HDPlex H3v3

This was my third HDPlex enclosure, late 2021.

Motherboard: Asrock Rack C246 WSI
Processor: Intel Core i3-9300T

Motherboard The motherboard is a Mini ITX 12V input (not ATX) unit, and it is packed with components. It came with an old (2018) BIOS, so I had to borrow an i3-8350K from another board upgrade this one to support the i3-9300T.

Note the location of the DIMM sockets. I used VLP DIMMs to clear the heat pipes, and they were a pain in the ass to obtain.

Testing 1 I believe this is with the i3-8350K...
Testing 2 ...And this is with the i3-9300T. I don't recall why I switched to the Noctua heat sink from the Intel.
Stock CPU Block Here is HDPlex's new CPU block, a kg worth of solid copper wackiness. The lower projections are about 80mm end-to-end; they made contact with the CPU voltage regulator and came within a whisker of the DIMMs.
Modified CPU Block And here it is after a bit of work with a hacksaw, files, and sandpaper. Now it fits.

The H3v3 kit came with a really lousy combination AMD/Intel backplate, so I used a nice Noctua that I had lying around. The Noctua spacers (black, for Intel) and thumbscrews worked, as well.

Testing 3 Who needs heat pipes when you have a kilogram of copper? This lasted quite a bit longer than the Noctua above (if you missed it, look back at the power cable on the fan) before it started cooking, through sheer mass.

Also note that the chipset heat sink has grown a bit. No way I was going to let that slide. This one is a bit smaller than the usual blue Zalman, but this motherboard is so tightly packed, it was the best choice available. At least Asrock used a standard mounting footprint. This C246 runs a bit hotter than I like, but still well within spec - perhaps 60C in a 30C/86F room.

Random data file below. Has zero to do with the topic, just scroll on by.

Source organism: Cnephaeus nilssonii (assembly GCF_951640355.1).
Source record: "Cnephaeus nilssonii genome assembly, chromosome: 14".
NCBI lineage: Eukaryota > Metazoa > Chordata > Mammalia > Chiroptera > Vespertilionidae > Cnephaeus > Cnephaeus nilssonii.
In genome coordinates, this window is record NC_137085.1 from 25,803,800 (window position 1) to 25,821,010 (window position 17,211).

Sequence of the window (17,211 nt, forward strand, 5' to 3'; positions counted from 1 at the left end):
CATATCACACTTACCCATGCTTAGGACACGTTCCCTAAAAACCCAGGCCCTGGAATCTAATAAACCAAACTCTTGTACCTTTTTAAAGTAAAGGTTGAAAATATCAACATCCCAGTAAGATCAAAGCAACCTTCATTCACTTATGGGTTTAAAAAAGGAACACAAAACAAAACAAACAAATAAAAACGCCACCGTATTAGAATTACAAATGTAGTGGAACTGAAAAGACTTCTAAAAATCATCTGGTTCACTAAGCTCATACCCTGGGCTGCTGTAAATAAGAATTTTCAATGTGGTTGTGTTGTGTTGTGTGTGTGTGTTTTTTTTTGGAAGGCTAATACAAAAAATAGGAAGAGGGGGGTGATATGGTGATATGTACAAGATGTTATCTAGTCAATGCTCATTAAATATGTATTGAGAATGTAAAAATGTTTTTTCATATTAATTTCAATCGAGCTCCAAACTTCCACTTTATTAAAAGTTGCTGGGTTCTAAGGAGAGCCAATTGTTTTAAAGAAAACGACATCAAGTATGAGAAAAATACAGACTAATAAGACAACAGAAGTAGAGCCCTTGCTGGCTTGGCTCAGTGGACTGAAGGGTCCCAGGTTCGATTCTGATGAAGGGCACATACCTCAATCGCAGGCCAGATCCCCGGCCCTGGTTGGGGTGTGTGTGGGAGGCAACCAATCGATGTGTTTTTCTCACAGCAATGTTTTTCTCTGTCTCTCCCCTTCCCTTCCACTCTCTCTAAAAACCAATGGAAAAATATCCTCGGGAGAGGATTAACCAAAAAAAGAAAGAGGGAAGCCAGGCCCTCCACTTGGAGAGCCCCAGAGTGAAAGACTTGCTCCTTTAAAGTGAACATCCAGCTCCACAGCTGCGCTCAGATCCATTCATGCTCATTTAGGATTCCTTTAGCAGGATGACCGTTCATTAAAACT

Layout 1 It is always a good idea to lay out your parts, to visualize how everything will fit together. Note the barely-visible mini heat pipe retainer and cable tie mount on the right heat sink, a bit above the hard drive. As you will see below, I ended up fastening the cable tie mount directly to the heat sink, as that ended up more in line with the U.2 connector on the SSD.
Layout 2 I never did smash that hard drive. Too useful as a template.
HardwareInstalled 1 Here the bottom plate and back plate hardware is in place. The feet screws are Loctited as usual. And I have a cable tie mount already in place.

Oh, and I drilled the holes for the power supply. Only three, as I borrowed one existing hole.

HardwareInstalled 2
PS Thermal Pad 1 Placing the power supply thermal pad.

Note that I used my typical method of installing the front panel: set screws Loctited into place, with nuts and washers. This model also has a rather clever reversible arrangment that allows you to add handles (useless) or four additional M5 screws. I chose the latter, so this front panel is on there good.

PS Thermal Pad 2
PS Thermal Pad 3
PS Installed 1 The power supply is a Traco TPP 100-112 12V 100W unit. You can find this design from several manufacturers - I chose the cheapest.

Unfortunately this one runs a bit hot (compared to the big Meanwell in the H5v2), and dumps much of its heat into the interior of the enclosure, rather than into the bottom plate.

PS Installed 2 Here you can (kind of) see the mounting hardware arrangement, with washers between the power supply and bottom plate to provide space for the thermal pad. Getting it all together is pretty fiddly, but secure once done.
Backplate Stud Detail Close view of the backplate studs with the lower insulator installed. Same arrangement as on the H5v2.
Backplate Detail
USB-C Detail Heh. Whoever designed this thing picked the perfect spot for the USB C cutout: Right in line with a 5mm tapped hole for a front panel screw. Brilliant! I found a short screw for that position.